In Job's Balances \ I \ The Conquest of the Self-Evident


     Dostoevsky, too, saw life with natural eyes, the eyes of the historian. But when he received the second pair of eyes, he saw other things. The underworld is not at all the miserable place in which Dostoevsky had made his hero live, nor is it the solitude which, to quote Tolstoy, could not have been more complete in the bowels of the earth or in the depths of the sea. On the contrary, we must repeat that Dostoevsky sought solitude in order to save himself, or try to save himself, from this underground place (Plato's "cave") where "every one" has to live, which every one regards as the only real world, the only possible world, that is to say, the one world justified by reason.

     We can see this too among the monks of the Middle Ages. They, too, had the utmost dread of that spiritual balance which reason regards with assurance as the supreme end of earthly existence. Asceticism was not, as is generally supposed, designed to fight the flesh. The primary aim of the monks and hermits who exhausted themselves with fastings, watchings and similar "works" was to emancipate themselves from that "omnitude" of which Dostoevsky's underground man speaks, that common consciousness which the scholarly and philosophical vocabulary has designated as "consciousness in general". Ignatius Loyola formulates the fundamental rule of the "Exercitia spiritualia" as follows: "Quanta se magis repent anima segregatam et solitariam, tanto aptiorem se ipsam reddit ad quaerendum intelligendumque Creatorem et Dominum suum" (the more secluded and solitary the soul feels itself, the better does it fit itself to seek and understand its Lord and Creator).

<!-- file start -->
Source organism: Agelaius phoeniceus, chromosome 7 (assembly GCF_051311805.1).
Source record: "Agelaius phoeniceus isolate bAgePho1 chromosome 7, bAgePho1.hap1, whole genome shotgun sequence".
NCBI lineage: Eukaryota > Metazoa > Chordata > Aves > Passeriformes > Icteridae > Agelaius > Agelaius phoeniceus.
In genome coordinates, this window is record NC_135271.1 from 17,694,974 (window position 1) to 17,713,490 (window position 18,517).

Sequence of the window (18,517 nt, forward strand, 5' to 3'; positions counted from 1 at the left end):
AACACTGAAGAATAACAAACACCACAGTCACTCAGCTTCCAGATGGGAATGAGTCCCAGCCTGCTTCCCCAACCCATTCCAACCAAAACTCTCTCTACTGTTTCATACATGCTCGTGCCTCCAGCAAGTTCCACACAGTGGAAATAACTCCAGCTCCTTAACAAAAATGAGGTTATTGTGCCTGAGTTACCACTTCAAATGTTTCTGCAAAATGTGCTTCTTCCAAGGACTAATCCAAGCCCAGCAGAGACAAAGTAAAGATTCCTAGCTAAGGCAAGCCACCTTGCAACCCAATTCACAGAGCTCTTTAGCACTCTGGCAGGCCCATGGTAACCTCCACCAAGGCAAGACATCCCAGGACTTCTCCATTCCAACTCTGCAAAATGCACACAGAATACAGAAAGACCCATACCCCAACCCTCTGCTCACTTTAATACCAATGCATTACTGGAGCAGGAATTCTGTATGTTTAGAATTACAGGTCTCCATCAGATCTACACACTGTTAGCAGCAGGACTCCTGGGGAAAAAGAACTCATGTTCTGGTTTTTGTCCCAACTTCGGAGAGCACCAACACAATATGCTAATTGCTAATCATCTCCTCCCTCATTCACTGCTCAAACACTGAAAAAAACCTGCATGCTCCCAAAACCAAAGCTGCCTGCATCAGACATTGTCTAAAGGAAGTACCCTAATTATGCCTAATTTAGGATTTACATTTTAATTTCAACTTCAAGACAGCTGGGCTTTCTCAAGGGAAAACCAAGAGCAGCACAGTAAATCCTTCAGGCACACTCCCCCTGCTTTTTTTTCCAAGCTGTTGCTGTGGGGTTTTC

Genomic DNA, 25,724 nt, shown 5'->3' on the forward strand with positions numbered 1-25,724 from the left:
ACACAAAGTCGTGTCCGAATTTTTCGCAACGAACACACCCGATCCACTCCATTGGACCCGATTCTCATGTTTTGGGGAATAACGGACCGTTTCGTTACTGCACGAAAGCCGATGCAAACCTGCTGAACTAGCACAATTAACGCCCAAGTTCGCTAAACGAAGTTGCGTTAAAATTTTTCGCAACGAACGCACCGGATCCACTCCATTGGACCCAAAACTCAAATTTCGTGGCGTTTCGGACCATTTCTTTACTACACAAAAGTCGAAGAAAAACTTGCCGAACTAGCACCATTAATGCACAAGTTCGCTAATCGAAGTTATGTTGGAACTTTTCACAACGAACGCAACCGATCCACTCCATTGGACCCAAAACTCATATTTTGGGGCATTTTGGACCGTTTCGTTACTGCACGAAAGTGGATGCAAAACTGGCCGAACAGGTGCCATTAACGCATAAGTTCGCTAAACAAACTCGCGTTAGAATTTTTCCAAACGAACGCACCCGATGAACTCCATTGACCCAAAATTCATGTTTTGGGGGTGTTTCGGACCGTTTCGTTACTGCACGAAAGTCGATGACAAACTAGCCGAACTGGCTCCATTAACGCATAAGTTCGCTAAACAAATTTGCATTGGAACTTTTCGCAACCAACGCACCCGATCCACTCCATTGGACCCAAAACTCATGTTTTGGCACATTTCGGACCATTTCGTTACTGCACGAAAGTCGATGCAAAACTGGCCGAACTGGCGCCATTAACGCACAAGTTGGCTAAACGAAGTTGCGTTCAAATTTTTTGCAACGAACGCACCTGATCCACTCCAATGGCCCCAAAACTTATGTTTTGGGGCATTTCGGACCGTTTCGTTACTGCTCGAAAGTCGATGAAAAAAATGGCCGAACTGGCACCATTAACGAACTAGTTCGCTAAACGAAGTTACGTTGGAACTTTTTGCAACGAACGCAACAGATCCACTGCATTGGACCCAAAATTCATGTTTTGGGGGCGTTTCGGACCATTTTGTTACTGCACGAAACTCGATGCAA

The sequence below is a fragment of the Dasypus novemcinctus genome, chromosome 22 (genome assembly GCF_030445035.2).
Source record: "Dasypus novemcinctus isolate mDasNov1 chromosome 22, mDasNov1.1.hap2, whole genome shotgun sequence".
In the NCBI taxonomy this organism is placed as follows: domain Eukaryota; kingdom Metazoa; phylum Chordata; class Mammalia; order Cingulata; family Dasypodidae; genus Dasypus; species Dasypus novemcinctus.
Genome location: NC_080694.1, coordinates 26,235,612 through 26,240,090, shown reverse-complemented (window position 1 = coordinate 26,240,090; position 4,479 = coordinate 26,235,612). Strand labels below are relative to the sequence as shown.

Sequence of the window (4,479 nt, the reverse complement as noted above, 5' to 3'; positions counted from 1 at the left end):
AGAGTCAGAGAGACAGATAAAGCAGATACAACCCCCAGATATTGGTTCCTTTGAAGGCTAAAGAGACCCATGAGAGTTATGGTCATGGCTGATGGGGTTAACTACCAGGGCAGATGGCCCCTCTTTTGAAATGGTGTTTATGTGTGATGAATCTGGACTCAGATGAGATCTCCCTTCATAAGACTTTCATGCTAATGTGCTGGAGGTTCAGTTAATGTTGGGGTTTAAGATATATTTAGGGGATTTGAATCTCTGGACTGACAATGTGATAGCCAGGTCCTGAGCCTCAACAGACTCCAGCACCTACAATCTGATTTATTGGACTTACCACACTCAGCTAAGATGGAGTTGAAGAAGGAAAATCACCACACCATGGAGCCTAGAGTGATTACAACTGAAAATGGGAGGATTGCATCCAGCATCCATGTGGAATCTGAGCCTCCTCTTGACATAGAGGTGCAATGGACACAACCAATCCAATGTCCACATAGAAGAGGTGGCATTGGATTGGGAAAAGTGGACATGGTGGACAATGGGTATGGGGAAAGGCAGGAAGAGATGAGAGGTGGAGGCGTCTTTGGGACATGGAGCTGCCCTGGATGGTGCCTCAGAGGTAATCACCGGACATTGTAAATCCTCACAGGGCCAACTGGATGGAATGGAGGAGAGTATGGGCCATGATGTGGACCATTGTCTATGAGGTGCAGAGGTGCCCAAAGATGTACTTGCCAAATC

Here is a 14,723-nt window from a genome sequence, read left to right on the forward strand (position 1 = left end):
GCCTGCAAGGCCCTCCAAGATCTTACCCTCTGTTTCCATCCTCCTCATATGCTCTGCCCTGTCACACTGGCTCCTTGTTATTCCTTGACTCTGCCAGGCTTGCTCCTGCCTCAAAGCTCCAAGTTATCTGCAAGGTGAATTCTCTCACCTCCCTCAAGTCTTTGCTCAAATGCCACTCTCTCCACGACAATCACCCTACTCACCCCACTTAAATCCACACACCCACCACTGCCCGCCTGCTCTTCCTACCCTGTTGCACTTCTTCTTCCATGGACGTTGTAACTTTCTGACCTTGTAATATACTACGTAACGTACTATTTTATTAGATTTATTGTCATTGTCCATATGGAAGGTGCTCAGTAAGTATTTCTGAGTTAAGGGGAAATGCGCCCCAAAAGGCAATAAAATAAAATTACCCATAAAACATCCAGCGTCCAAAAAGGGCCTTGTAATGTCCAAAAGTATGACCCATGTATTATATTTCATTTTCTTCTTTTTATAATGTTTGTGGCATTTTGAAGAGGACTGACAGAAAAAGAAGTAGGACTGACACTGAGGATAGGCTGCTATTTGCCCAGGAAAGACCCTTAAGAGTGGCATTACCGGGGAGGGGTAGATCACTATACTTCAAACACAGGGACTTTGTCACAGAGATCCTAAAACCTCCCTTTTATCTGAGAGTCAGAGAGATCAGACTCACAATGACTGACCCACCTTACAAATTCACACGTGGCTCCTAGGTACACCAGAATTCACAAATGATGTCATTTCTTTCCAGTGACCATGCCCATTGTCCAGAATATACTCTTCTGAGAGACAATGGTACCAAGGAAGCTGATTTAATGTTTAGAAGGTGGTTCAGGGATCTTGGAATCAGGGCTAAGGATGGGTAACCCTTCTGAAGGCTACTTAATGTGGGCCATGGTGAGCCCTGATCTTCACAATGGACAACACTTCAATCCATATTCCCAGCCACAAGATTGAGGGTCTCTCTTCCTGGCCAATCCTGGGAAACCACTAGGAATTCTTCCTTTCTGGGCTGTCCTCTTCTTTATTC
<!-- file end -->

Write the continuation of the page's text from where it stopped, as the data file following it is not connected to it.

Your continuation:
Common consciousness, omnitude, Dostoevsky's principal enemy, is that outside which man cannot conceive of existence. Aristotle had already said: "The man who needs no one else is either a god, having all things within himself, or else a wild beast."

     Dostoevsky, like the saints engaged in saving their souls, hears a mysterious voice ceaselessly whispering to him: "Be bold. Go forth into the desert, seek solitude! There you will become either a god or a wild beast. Nothing can be certain beforehand: first give up common consciousness and then we shall see." Incidentally, the real case is clearly far worse - if you give up this consciousness, you will first of all be transformed into a beast and only later - nobody knows when - will the last, hypothetical metamorphosis take place, the possibility of whose existence was only admitted by Aristotle to complete his theoretical formula. Is it not evident, in fact, that man can transform himself into a wild beast, but that it is not given to him to become a god?